Aztec celebration March 15

Canadian Pacific Railroad’s Pig’s Eye switching yard is a major shipping hub for the company. Noise and fumes from the site have irked residents for years. (Patrick Larkin/Review)

The East Side’s Azteca new year celebration has been growing steadily since its modest start four years ago.

Now, with over 500 participants, the event looks to be a bold and unique community event.

Scheduled for Saturday, March 15, the gathering is free and open to the public. It takes place at Johnson Senior High School, 1349 Arcade St., from 11 a.m. to 4 p.m.

The celebration will highlight indigenous cultures through song, dance and drumming, not to mention the free food.

The grassroots event is run solely with community and small-business donations.

Mary Anne Quiroz, one of the festival’s organizers, said the event is like “the community getting together and doing a really, really big potluck.”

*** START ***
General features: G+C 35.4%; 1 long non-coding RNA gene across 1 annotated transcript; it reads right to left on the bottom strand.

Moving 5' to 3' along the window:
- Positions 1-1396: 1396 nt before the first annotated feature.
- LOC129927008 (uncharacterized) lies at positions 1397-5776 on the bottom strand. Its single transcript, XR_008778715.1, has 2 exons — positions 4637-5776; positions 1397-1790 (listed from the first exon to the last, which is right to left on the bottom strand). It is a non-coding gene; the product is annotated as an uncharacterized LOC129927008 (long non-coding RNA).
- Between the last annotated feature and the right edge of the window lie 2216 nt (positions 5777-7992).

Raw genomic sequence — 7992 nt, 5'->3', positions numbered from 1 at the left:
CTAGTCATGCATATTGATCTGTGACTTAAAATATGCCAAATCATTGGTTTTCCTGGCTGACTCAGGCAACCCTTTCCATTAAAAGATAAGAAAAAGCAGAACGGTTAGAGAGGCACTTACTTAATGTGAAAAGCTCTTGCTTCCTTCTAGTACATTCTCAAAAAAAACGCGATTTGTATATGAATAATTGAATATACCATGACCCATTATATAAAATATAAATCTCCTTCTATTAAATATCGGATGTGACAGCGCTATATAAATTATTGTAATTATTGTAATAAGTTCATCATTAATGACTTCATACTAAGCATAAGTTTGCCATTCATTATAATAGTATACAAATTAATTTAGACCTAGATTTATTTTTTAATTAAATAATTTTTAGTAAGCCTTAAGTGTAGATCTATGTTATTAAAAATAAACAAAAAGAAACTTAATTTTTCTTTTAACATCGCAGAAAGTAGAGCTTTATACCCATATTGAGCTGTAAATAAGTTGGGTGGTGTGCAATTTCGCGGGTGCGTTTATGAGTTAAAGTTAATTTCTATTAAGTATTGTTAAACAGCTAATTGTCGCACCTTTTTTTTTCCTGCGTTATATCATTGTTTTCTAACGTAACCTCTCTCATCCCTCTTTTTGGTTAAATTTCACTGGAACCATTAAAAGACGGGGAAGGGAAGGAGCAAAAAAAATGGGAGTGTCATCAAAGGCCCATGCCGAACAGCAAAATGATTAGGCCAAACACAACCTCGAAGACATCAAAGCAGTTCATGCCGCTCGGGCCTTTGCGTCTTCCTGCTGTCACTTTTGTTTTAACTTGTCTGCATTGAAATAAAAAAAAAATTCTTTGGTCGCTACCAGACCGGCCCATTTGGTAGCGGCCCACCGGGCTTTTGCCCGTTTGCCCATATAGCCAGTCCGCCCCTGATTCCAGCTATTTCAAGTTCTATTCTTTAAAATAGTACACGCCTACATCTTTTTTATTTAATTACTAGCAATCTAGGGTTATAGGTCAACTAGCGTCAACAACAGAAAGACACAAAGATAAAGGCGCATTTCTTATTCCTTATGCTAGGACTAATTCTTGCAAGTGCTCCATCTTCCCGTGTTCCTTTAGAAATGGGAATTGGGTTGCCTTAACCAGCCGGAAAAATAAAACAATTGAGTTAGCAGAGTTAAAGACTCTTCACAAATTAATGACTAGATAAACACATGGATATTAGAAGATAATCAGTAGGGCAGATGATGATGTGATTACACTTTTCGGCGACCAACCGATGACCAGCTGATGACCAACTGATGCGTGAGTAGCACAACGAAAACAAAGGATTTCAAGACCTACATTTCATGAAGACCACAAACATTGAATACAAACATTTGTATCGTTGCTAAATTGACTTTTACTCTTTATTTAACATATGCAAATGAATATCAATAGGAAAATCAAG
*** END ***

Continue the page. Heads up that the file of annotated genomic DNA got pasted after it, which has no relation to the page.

In addition to food and dance, there will be other activities including face painting and carnival games.

The event is put on by Kalpulli Yaocenoxtli, an East Side-based traditional Mexica Aztec dance and drum group.

The Aztec Mexica community identifies itself as a smaller community within the greater Latino and Mexican communities.

The Aztec people dominated large parts of Mesoamerica, that’s central Mexico and northern parts of South America, from the 14th to 16th centuries. The most famous Aztec city is Tenochtitlan, now the location of Mexico City.

The 2014 new year celebration marks the beginning of the year of “2 rabbit.” The number two represents duality and the symbol of the rabbit represents creativity and productivity.

-- Patrick Larkin


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